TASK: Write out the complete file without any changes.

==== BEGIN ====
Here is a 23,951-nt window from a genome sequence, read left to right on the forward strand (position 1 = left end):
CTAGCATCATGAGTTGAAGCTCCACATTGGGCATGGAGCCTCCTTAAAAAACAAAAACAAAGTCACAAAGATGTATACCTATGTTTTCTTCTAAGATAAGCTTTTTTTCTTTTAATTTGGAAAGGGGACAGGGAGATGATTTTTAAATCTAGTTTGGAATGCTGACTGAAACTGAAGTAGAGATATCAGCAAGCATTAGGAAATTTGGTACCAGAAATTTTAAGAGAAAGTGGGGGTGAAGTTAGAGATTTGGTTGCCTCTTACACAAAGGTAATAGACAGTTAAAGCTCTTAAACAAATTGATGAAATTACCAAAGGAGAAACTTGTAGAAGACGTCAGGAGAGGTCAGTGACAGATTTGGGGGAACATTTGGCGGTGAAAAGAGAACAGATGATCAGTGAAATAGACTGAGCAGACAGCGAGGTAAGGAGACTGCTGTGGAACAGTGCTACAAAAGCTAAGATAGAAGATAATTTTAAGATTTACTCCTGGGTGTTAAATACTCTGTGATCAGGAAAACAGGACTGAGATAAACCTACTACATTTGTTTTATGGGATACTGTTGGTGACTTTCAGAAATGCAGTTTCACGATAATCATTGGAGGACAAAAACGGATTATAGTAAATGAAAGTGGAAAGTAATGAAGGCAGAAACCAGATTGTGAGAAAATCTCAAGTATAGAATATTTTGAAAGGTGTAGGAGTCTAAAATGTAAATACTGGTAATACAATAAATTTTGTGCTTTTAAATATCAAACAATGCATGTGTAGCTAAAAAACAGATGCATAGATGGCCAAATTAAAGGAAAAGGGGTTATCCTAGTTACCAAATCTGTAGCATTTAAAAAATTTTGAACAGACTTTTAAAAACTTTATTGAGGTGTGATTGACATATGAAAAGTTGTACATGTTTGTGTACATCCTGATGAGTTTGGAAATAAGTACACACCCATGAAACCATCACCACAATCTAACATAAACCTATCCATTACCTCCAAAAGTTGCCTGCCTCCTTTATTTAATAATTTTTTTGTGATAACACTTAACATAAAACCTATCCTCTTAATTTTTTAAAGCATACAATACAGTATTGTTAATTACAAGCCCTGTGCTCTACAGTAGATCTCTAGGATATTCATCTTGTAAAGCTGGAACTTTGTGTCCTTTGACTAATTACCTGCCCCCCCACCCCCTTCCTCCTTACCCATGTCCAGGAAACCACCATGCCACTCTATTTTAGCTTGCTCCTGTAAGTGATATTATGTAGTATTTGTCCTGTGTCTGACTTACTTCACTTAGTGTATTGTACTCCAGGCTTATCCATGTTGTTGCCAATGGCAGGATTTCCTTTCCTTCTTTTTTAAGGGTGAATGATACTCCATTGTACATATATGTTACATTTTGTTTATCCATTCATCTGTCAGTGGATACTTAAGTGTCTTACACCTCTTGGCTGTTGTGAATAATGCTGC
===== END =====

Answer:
Here is a 23,951-nt window from a genome sequence, read left to right on the forward strand (position 1 = left end):
CTAGCATCATGAGTTGAAGCTCCACATTGGGCATGGAGCCTCCTTAAAAAACAAAAACAAAGTCACAAAGATGTATACCTATGTTTTCTTCTAAGATAAGCTTTTTTTCTTTTAATTTGGAAAGGGGACAGGGAGATGATTTTTAAATCTAGTTTGGAATGCTGACTGAAACTGAAGTAGAGATATCAGCAAGCATTAGGAAATTTGGTACCAGAAATTTTAAGAGAAAGTGGGGGTGAAGTTAGAGATTTGGTTGCCTCTTACACAAAGGTAATAGACAGTTAAAGCTCTTAAACAAATTGATGAAATTACCAAAGGAGAAACTTGTAGAAGACGTCAGGAGAGGTCAGTGACAGATTTGGGGGAACATTTGGCGGTGAAAAGAGAACAGATGATCAGTGAAATAGACTGAGCAGACAGCGAGGTAAGGAGACTGCTGTGGAACAGTGCTACAAAAGCTAAGATAGAAGATAATTTTAAGATTTACTCCTGGGTGTTAAATACTCTGTGATCAGGAAAACAGGACTGAGATAAACCTACTACATTTGTTTTATGGGATACTGTTGGTGACTTTCAGAAATGCAGTTTCACGATAATCATTGGAGGACAAAAACGGATTATAGTAAATGAAAGTGGAAAGTAATGAAGGCAGAAACCAGATTGTGAGAAAATCTCAAGTATAGAATATTTTGAAAGGTGTAGGAGTCTAAAATGTAAATACTGGTAATACAATAAATTTTGTGCTTTTAAATATCAAACAATGCATGTGTAGCTAAAAAACAGATGCATAGATGGCCAAATTAAAGGAAAAGGGGTTATCCTAGTTACCAAATCTGTAGCATTTAAAAAATTTTGAACAGACTTTTAAAAACTTTATTGAGGTGTGATTGACATATGAAAAGTTGTACATGTTTGTGTACATCCTGATGAGTTTGGAAATAAGTACACACCCATGAAACCATCACCACAATCTAACATAAACCTATCCATTACCTCCAAAAGTTGCCTGCCTCCTTTATTTAATAATTTTTTTGTGATAACACTTAACATAAAACCTATCCTCTTAATTTTTTAAAGCATACAATACAGTATTGTTAATTACAAGCCCTGTGCTCTACAGTAGATCTCTAGGATATTCATCTTGTAAAGCTGGAACTTTGTGTCCTTTGACTAATTACCTGCCCCCCCACCCCCTTCCTCCTTACCCATGTCCAGGAAACCACCATGCCACTCTATTTTAGCTTGCTCCTGTAAGTGATATTATGTAGTATTTGTCCTGTGTCTGACTTACTTCACTTAGTGTATTGTACTCCAGGCTTATCCATGTTGTTGCCAATGGCAGGATTTCCTTTCCTTCTTTTTTAAGGGTGAATGATACTCCATTGTACATATATGTTACATTTTGTTTATCCATTCATCTGTCAGTGGATACTTAAGTGTCTTACACCTCTTGGCTGTTGTGAATAATGCTGC